Our Vigil's First 5 Years

March 2, 2008, marked the fifth anniversary of the start of our vigil (to read about how we began go to the August 2006 archive page of this blog). These days we have three consistent participants. Usually two of us stand from noon or thereabouts to 1 p.m. on any given Sunday (we don't often start punctually at noon, and the later shift has faded away). We have lively discussions among ourselves and with some passersby. Not all of the opinions here represent a consensus of opinion among vigil participants.

Often people who stop to speak to us try to boil everything down to Democrats versus Republicans. Some of us look at social change from a very different perspective, in part thanks to the work of historian Howard Zinn. In a recent essay he explains this point of view and some other important points.

Some of us have believed from early on that the purposes of current U.S. policy toward Iraq have been to build permanent bases and seize control of the country's formerly nationalized oil resources. Recent events support this view.

Some of us feel that the Democrats have been disgracefully soft on crime and national security: it's far past time to impeach Dick Cheney and George W. Bush; to set about prosecuting the crimes they and the rest of their administration have committed; and to begin to repair the damage this gang of thugs has done to our nation's basic institutions. See a couple of impeachment links along the right side of this page.

As we turn to the issue of security, please look up the word "homeland" in a dictionary and consider how it fits your beliefs about this country.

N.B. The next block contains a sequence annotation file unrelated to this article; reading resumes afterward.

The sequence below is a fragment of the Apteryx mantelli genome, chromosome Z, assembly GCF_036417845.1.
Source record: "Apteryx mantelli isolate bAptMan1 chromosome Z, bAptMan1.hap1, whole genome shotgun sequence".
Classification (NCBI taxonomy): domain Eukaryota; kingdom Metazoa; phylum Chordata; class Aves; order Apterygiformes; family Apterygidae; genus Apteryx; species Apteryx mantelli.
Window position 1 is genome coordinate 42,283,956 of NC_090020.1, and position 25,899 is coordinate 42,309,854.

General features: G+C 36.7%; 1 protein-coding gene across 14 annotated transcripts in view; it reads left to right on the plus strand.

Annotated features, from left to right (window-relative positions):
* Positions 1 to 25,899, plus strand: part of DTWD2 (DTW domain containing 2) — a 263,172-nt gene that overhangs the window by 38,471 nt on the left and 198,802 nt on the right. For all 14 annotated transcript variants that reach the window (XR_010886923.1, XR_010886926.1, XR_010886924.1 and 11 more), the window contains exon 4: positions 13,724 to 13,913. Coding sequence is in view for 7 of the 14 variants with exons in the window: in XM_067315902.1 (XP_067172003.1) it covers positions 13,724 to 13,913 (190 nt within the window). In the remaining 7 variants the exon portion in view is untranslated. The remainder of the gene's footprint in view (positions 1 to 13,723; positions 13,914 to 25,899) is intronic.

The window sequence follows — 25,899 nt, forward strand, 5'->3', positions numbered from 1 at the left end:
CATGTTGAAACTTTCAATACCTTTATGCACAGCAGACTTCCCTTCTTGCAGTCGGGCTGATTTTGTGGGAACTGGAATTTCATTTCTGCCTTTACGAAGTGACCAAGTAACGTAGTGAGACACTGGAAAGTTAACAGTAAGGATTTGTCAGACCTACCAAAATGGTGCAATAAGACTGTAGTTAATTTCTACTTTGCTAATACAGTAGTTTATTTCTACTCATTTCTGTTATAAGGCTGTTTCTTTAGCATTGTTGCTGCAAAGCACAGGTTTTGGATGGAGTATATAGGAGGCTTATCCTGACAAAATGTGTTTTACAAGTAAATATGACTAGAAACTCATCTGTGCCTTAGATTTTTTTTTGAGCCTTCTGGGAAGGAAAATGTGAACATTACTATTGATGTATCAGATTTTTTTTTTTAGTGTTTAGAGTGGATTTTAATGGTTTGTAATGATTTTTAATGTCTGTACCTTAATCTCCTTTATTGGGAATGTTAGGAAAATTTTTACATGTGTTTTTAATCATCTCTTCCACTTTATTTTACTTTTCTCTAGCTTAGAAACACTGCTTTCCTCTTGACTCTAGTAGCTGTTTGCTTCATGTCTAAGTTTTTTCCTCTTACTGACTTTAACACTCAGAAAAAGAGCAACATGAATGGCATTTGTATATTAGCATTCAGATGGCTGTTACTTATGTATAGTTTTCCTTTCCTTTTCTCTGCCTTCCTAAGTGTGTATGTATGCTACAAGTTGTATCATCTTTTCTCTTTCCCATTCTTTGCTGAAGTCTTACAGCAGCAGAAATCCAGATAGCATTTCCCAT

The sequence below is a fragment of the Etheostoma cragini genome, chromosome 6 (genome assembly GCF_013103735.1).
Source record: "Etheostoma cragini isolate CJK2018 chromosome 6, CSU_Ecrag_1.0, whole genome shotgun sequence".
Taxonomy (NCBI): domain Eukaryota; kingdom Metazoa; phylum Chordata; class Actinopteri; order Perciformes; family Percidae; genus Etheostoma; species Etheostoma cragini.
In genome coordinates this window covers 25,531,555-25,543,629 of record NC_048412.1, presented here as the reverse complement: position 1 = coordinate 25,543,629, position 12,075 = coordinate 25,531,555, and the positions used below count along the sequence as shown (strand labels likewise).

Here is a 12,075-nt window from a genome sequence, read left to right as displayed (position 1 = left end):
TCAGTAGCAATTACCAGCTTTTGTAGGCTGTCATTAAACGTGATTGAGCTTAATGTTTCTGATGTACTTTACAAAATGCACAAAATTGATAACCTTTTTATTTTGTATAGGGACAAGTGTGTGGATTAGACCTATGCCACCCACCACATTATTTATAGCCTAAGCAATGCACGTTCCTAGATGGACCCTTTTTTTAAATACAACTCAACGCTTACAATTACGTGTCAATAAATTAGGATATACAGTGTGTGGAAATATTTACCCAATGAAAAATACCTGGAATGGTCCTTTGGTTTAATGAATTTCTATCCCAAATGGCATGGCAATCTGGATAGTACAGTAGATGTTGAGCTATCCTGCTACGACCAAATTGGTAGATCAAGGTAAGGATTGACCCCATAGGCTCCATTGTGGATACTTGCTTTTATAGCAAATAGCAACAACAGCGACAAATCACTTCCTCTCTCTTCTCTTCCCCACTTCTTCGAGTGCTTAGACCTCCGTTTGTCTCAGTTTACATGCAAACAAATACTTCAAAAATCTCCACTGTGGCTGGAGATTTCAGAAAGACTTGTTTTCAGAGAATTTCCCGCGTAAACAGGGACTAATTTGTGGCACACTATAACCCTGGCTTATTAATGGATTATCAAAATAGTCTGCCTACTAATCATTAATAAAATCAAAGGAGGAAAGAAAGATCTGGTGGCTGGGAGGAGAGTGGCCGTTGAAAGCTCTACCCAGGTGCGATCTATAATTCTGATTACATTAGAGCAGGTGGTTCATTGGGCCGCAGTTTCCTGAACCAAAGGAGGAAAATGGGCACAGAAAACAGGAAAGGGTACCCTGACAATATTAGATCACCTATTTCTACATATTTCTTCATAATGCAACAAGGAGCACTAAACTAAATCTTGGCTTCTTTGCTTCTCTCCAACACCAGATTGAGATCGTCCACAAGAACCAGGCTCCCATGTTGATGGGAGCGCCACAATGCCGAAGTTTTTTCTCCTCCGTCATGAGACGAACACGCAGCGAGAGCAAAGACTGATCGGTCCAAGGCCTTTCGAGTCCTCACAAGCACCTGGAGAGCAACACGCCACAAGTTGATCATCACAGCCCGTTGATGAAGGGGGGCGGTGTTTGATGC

And, finally, here is a question so many seem to be grappling with: Is a war for oil a war to protect our way of life? No--quite the opposite. The only way we can keep using energy the way we do is to produce it through renewable sources. An energy policy that aimed to keep the lights on in your house, along with the heater and the air conditioner in their seasons--and to leave you free to drive to the store or go out on your boat when you wanted to--would be a policy that developed clean, renewable sources of energy and produced jobs at a living wage (in addition to cutting waste). Policies that keep us dependent on burning fuel to produce energy leave us vulnerable to price gouging while they destroy both our environment and our economy.

Why are we as a nation subsidizing everything to do with fossil and other fuels but not research and job creation aimed at using clean, renewable sources to produce the energy we use? Why don't we all know that we could put solar collectors on our roofs tomorrow and hook them up to BGE's meter--and on those hot, sunny, summer afternoons when demand for energy peaked our meters would run backwards as we contributed energy to the region's system? Why aren't we driving hybrid cars that have solar collectors and that we can plug in overnight to continue to charge? What kind of mileage could they get?